Beefy Boxes and Bandwidth Generously Provided by pair Networks
Do you know where your variables are?
 
PerlMonks  

Re: map weirdness

by zejames (Hermit)
on Dec 13, 2004 at 13:09 UTC ( #414368=note: print w/replies, xml ) Need Help??


in reply to map weirdness

By the way, you are using
[@{$d[$mapkey]}]

which means that you have a array ref, $d{$mapkey} that you derefence through @{$d[$mapkey]}, and then you want to have the corresponding array ref. This is not useful, just use :

$d[$mapkey]

HTH


--
zejames

Replies are listed 'Best First'.
Re^2: map weirdness
by ysth (Canon) on Dec 13, 2004 at 13:33 UTC
    Those aren't the same; try:
    $, = " "; $d[3] = [qw/just another perl hacker/]; $copy1 = $d[3]; $copy2 = [@{$d[3]}]; print "\$d[3] was", @{$d[3]}, "\n"; $d[3][2] =~ y/p/P/; print "\$d[3] now", @{$d[3]}, "\n"; print "\$copy1 is", @$copy1, "\n"; print "\$copy2 is", @$copy2, "\n"; __END__ $d[3] was just another perl hacker $d[3] now just another Perl hacker $copy1 is just another Perl hacker $copy2 is just another perl hacker
    The [@{}] syntax copies the array elements into a new array, without it, you are sharing the same array.
      well, it works in my case..
      insaniac][amano: ~ : perl -we 'use strict;my @d=([0,"BE"],[3,"BUS"],[4 +,"BUS2"]);my @a=map($_ , split(/,/, "BUS2,BE") ) ; my @b=map { my $ma +pkey=$_; map { $d[$mapkey]->[1] =~ /$a[$_]/ ? $d[$mapkey] : () } 0..$ +#a } 0..$#d; use Data::Dumper;print Dumper(@b);' $VAR1 = [ 0, 'BE' ]; $VAR2 = [ 4, 'BUS2' ]; insaniac][amano: ~ : perl -we 'use strict;my @d=([0,"BE"],[3,"BUS"],[4 +,"BUS2"]);my @a=map($_ , split(/,/, "BUS2,BE") ) ; my @b=map { my $ma +pkey=$_; map { $d[$mapkey]->[1] =~ /$a[$_]/ ? [@{$d[$mapkey]}] : () } + 0..$#a } 0..$#d; use Data::Dumper;print Dumper(@b);' $VAR1 = [ 0, 'BE' ]; $VAR2 = [ 4, 'BUS2' ];
      --
      to ask a question is a moment of shame
      to remain ignorant is a lifelong shame
        Add @d to the Dumper() call, and you'll see the difference:
        $ perl -we 'use strict;my @d=([0,"BE"],[3,"BUS"],[4, "BUS2"]);my @a=map($_ , split(/,/, "BUS2,BE") ) ; my @b=map { my $mapk +ey =$_; map { $d[$mapkey]->[1] =~ /$a[$_]/ ? $d[$mapkey] : () } 0..$#a } +0 ..$#d; use Data::Dumper;print Dumper(@d,@b)' $VAR1 = [ 0, 'BE' ]; $VAR2 = [ 3, 'BUS' ]; $VAR3 = [ 4, 'BUS2' ]; $VAR4 = $VAR1; $VAR5 = $VAR3; $ perl -we 'use strict;my @d=([0,"BE"],[3,"BUS"],[4, "BUS2"]);my @a=map($_ , split(/,/, "BUS2,BE") ) ; my @b=map { my $mapk +ey =$_; map { $d[$mapkey]->[1] =~ /$a[$_]/ ? [@{$d[$mapkey]}] : () } 0..$ +#a } 0 ..$#d; use Data::Dumper;print Dumper(@d,@b)' $VAR1 = [ 0, 'BE' ]; $VAR2 = [ 3, 'BUS' ]; $VAR3 = [ 4, 'BUS2' ]; $VAR4 = [ 0, 'BE' ]; $VAR5 = [ 4, 'BUS2' ];
        In the second case, @b is composed of refs to new arrays that have copies of the arrays referenced in @d. People often shoot themselves in the foot by leaving shared references like this in datastructures without meaning to. If, instead of 'BUS2' et. al., you had references, forming an even deeper structure, those would still be shared, though. If you need to prevent that, use something like Storable::dclone($ref) instead of [@{$ref}].
Re^2: map weirdness
by Fletch (Chancellor) on Dec 13, 2004 at 14:10 UTC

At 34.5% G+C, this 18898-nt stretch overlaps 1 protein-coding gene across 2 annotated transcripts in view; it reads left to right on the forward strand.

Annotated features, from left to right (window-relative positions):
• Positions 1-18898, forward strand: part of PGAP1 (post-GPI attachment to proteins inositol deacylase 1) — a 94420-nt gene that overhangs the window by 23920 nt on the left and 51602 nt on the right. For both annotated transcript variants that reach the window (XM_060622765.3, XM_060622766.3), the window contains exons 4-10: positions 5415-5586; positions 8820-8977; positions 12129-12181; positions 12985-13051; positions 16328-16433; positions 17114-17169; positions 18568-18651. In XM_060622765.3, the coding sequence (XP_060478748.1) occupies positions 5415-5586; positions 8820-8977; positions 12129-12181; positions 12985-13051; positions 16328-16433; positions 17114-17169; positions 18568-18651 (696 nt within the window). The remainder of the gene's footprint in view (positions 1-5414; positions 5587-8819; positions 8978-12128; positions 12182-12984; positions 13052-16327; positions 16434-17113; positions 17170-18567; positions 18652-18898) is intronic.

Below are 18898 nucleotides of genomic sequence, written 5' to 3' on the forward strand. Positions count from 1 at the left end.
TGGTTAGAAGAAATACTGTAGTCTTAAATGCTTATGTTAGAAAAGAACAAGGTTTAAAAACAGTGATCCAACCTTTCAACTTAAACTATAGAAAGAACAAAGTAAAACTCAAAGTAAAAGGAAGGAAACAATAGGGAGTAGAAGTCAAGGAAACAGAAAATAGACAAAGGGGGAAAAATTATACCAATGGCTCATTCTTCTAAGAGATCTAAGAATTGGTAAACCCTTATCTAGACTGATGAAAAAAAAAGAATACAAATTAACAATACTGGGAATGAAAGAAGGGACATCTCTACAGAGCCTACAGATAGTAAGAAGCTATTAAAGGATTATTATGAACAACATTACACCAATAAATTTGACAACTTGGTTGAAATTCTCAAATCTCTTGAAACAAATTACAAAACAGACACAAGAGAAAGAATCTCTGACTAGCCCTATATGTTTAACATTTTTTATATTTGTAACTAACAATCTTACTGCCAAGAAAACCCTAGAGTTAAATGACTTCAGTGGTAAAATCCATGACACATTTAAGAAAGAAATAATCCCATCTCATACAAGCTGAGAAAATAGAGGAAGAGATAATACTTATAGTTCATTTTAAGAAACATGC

That's not necessarily true. Doing this creates a new arrayref with the same contents, but if down the line he's manipulating the map'd contents but wants to be able to run more results through the same process he may very well want to have copied the original data (since if he alters the map'd contents down the line it'll affect what he's using to build the new list). It is more inefficient than just using the arrayref, but depending on what he's trying to do it might be correct.

Re^2: map weirdness
by insaniac (Friar) on Dec 13, 2004 at 13:16 UTC
    do more with less... i like, thanx dude! (again /me crawls away with his head as red as a tomato)
    --
    to ask a question is a moment of shame
    to remain ignorant is a lifelong shame
      again /me crawls away with his head as red as a tomato

      Nothing to be ashamed of. You're learning. We all have to do that.

        yeah but it kinda bites my ass when i see that i could have found the answer myself :-)
        --
        to ask a question is a moment of shame
        to remain ignorant is a lifelong shame
Re^2: map weirdness
by Anonymous Monk on Dec 13, 2004 at 15:08 UTC
    Actually, [@{$d[$mapkey]}] and $d[$mapkey] are not the same. The first makes a copy, the second doesn't.
    #!/usr/bin/perl use strict; use warnings; my @d = ([0, 1, 2], [3, 4, 5], [6, 7, 8]); my $mapkey = 1; sub show { local($") = ", "; print("[", join(", ", map({"[@$_]"} @d)), "]\n"); } my $one = [@{$d[$mapkey]}]; my $two = $d[$mapkey]; show; # Show array. Unmodified. $one->[1] = "foo"; show; # Array is still unmodified. $two->[1] = "foo"; show; # This modifies the array. __END__ [[0, 1, 2], [3, 4, 5], [6, 7, 8]] [[0, 1, 2], [3, 4, 5], [6, 7, 8]] [[0, 1, 2], [3, foo, 5], [6, 7, 8]]

Log In?
Username:
Password:

What's my password?
Create A New User
Node Status?
node history
Node Type: note [id://414368]
help
Chatterbox?
and the web crawler heard nothing...

How do I use this? | Other CB clients
Other Users?
Others exploiting the Monastery: (4)
As of 2020-10-24 18:38 GMT
Sections?
Information?
Find Nodes?
Leftovers?
    Voting Booth?
    My favourite web site is:












    Results (246 votes). Check out past polls.

    Notices?